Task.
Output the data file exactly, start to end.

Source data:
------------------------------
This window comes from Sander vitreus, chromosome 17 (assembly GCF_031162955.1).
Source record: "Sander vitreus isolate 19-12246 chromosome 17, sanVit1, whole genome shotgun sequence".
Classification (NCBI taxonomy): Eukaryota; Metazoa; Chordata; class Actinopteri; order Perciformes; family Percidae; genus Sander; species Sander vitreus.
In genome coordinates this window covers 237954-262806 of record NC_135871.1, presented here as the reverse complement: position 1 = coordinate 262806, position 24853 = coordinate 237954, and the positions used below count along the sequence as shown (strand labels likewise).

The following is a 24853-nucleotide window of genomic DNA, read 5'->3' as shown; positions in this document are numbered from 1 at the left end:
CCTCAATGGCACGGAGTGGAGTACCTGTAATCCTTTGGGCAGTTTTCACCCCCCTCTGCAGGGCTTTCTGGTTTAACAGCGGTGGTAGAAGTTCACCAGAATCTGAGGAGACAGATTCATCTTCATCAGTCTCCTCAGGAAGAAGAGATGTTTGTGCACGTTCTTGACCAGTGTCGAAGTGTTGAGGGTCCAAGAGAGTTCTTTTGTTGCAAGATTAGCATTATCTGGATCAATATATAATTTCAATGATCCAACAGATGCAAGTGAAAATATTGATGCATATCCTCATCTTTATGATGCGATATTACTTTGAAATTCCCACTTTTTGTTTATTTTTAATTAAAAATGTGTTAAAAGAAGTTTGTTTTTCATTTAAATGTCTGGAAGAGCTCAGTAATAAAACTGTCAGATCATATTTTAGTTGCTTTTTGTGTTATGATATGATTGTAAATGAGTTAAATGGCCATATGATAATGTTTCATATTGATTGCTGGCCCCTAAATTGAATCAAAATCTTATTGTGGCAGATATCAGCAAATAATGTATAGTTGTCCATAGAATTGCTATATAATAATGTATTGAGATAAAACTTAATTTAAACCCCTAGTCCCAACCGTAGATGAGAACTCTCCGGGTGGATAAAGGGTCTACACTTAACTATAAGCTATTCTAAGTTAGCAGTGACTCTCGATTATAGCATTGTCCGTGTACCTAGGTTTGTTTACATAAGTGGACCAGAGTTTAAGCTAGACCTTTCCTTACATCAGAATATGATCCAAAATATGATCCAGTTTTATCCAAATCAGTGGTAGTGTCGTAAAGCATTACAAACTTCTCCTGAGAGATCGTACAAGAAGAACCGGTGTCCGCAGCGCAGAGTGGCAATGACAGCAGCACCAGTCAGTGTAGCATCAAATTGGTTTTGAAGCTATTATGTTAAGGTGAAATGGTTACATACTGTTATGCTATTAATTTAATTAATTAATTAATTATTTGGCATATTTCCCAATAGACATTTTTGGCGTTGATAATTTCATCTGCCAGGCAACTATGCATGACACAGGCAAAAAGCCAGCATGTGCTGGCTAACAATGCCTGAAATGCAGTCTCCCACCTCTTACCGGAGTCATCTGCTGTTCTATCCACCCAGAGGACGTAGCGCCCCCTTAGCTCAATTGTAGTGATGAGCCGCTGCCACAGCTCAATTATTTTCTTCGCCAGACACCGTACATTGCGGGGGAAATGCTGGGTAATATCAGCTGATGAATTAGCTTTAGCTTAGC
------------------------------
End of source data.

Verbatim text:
This window comes from Sander vitreus, chromosome 17 (assembly GCF_031162955.1).
Source record: "Sander vitreus isolate 19-12246 chromosome 17, sanVit1, whole genome shotgun sequence".
Classification (NCBI taxonomy): Eukaryota; Metazoa; Chordata; class Actinopteri; order Perciformes; family Percidae; genus Sander; species Sander vitreus.
In genome coordinates this window covers 237954-262806 of record NC_135871.1, presented here as the reverse complement: position 1 = coordinate 262806, position 24853 = coordinate 237954, and the positions used below count along the sequence as shown (strand labels likewise).

The following is a 24853-nucleotide window of genomic DNA, read 5'->3' as shown; positions in this document are numbered from 1 at the left end:
CCTCAATGGCACGGAGTGGAGTACCTGTAATCCTTTGGGCAGTTTTCACCCCCCTCTGCAGGGCTTTCTGGTTTAACAGCGGTGGTAGAAGTTCACCAGAATCTGAGGAGACAGATTCATCTTCATCAGTCTCCTCAGGAAGAAGAGATGTTTGTGCACGTTCTTGACCAGTGTCGAAGTGTTGAGGGTCCAAGAGAGTTCTTTTGTTGCAAGATTAGCATTATCTGGATCAATATATAATTTCAATGATCCAACAGATGCAAGTGAAAATATTGATGCATATCCTCATCTTTATGATGCGATATTACTTTGAAATTCCCACTTTTTGTTTATTTTTAATTAAAAATGTGTTAAAAGAAGTTTGTTTTTCATTTAAATGTCTGGAAGAGCTCAGTAATAAAACTGTCAGATCATATTTTAGTTGCTTTTTGTGTTATGATATGATTGTAAATGAGTTAAATGGCCATATGATAATGTTTCATATTGATTGCTGGCCCCTAAATTGAATCAAAATCTTATTGTGGCAGATATCAGCAAATAATGTATAGTTGTCCATAGAATTGCTATATAATAATGTATTGAGATAAAACTTAATTTAAACCCCTAGTCCCAACCGTAGATGAGAACTCTCCGGGTGGATAAAGGGTCTACACTTAACTATAAGCTATTCTAAGTTAGCAGTGACTCTCGATTATAGCATTGTCCGTGTACCTAGGTTTGTTTACATAAGTGGACCAGAGTTTAAGCTAGACCTTTCCTTACATCAGAATATGATCCAAAATATGATCCAGTTTTATCCAAATCAGTGGTAGTGTCGTAAAGCATTACAAACTTCTCCTGAGAGATCGTACAAGAAGAACCGGTGTCCGCAGCGCAGAGTGGCAATGACAGCAGCACCAGTCAGTGTAGCATCAAATTGGTTTTGAAGCTATTATGTTAAGGTGAAATGGTTACATACTGTTATGCTATTAATTTAATTAATTAATTAATTATTTGGCATATTTCCCAATAGACATTTTTGGCGTTGATAATTTCATCTGCCAGGCAACTATGCATGACACAGGCAAAAAGCCAGCATGTGCTGGCTAACAATGCCTGAAATGCAGTCTCCCACCTCTTACCGGAGTCATCTGCTGTTCTATCCACCCAGAGGACGTAGCGCCCCCTTAGCTCAATTGTAGTGATGAGCCGCTGCCACAGCTCAATTATTTTCTTCGCCAGACACCGTACATTGCGGGGGAAATGCTGGGTAATATCAGCTGATGAATTAGCTTTAGCTTAGC